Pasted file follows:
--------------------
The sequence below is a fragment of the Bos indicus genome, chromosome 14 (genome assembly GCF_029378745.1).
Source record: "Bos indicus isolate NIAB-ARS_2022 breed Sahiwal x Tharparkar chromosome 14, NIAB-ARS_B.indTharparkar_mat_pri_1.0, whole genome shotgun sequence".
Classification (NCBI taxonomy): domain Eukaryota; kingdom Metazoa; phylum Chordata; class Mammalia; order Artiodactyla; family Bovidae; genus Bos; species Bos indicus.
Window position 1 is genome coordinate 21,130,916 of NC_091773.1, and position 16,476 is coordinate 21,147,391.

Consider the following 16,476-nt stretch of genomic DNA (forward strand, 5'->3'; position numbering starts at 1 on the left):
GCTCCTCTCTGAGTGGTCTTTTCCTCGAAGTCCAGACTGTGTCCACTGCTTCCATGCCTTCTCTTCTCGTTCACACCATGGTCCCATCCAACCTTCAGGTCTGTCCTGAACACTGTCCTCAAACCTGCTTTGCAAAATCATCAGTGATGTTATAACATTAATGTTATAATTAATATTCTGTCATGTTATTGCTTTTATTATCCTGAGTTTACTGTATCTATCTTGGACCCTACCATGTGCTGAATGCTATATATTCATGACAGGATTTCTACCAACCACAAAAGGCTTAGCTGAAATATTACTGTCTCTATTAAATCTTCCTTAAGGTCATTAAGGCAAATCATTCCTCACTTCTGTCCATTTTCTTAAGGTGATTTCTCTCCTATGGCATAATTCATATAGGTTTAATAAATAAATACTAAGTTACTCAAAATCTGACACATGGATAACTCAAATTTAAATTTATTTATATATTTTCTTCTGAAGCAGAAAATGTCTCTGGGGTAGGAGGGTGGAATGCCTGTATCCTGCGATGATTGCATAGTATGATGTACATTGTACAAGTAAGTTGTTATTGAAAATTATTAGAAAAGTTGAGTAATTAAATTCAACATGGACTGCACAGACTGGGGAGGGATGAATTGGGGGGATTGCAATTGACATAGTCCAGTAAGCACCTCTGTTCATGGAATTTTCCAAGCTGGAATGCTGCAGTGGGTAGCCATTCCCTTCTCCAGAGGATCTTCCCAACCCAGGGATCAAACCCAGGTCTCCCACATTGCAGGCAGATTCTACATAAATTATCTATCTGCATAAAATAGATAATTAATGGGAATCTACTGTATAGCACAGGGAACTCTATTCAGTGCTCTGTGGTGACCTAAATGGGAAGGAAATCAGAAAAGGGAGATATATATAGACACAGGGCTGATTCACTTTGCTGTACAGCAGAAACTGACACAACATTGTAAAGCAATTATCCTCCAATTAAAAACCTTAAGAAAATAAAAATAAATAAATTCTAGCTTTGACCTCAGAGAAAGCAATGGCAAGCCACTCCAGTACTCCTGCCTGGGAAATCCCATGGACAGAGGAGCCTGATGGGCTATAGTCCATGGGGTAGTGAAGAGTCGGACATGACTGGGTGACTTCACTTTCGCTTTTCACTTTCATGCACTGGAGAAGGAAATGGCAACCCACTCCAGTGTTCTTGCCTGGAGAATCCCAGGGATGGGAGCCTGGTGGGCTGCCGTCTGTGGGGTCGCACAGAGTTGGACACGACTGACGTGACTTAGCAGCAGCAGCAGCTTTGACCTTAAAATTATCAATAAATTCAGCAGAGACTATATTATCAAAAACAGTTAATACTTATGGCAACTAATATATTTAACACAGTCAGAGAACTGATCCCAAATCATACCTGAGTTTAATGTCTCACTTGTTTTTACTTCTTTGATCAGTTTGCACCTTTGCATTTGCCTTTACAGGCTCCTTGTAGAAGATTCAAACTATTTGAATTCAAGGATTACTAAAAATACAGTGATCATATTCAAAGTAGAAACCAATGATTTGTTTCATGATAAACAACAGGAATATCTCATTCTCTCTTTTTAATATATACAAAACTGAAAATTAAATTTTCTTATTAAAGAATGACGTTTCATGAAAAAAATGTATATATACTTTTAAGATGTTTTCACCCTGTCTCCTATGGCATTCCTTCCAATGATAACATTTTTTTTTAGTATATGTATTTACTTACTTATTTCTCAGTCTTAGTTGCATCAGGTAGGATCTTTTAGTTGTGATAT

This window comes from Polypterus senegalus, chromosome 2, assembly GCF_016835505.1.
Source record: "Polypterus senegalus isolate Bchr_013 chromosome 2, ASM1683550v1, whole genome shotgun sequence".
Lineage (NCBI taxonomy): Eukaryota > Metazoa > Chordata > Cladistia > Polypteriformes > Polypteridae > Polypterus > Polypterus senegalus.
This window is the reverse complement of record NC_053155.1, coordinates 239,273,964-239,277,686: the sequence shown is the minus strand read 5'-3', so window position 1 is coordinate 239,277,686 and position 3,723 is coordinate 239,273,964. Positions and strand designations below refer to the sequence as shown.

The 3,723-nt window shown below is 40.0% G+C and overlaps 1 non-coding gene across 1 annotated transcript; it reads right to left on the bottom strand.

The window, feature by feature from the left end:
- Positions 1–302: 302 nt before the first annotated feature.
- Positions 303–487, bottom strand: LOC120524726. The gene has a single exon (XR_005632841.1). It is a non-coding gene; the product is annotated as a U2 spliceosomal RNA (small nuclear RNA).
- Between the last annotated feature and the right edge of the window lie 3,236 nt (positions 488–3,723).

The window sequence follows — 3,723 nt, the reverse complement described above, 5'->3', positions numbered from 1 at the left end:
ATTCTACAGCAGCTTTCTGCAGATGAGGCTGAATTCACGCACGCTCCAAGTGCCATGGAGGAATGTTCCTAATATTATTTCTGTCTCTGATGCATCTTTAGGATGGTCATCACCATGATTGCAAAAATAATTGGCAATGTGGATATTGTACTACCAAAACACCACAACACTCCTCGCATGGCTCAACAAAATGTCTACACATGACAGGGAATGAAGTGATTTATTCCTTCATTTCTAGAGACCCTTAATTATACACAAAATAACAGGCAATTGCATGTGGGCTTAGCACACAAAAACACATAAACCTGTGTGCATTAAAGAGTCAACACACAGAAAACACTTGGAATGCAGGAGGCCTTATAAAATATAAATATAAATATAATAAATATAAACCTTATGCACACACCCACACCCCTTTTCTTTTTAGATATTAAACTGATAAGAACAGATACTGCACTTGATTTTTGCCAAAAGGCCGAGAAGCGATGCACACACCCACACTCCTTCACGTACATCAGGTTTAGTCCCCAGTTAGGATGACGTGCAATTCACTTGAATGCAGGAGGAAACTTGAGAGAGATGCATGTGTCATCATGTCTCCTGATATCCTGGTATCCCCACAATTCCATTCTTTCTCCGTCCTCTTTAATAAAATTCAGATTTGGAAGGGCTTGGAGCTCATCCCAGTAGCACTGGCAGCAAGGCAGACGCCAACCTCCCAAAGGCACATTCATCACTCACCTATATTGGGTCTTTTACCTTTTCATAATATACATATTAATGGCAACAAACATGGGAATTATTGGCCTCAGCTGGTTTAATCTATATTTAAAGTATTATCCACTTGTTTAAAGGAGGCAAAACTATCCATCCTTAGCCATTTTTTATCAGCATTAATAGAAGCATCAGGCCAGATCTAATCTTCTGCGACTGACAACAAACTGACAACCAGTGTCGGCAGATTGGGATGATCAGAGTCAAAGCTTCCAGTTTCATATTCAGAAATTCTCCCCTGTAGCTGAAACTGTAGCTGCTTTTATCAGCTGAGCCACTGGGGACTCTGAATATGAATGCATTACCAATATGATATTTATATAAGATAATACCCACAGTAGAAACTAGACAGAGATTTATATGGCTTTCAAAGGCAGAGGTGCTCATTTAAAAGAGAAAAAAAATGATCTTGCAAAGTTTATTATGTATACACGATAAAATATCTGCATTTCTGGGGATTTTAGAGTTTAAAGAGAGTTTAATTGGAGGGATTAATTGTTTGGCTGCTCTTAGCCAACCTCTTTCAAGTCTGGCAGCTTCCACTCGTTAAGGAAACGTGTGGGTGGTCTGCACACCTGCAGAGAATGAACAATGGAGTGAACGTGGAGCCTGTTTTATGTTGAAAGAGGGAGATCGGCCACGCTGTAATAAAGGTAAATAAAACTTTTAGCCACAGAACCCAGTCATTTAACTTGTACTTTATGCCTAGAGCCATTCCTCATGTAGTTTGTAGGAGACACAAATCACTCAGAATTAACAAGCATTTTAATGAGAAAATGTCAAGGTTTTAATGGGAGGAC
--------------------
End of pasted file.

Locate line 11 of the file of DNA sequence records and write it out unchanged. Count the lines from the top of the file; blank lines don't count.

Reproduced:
The 3,723-nt window shown below is 40.0% G+C and overlaps 1 non-coding gene across 1 annotated transcript; it reads right to left on the bottom strand.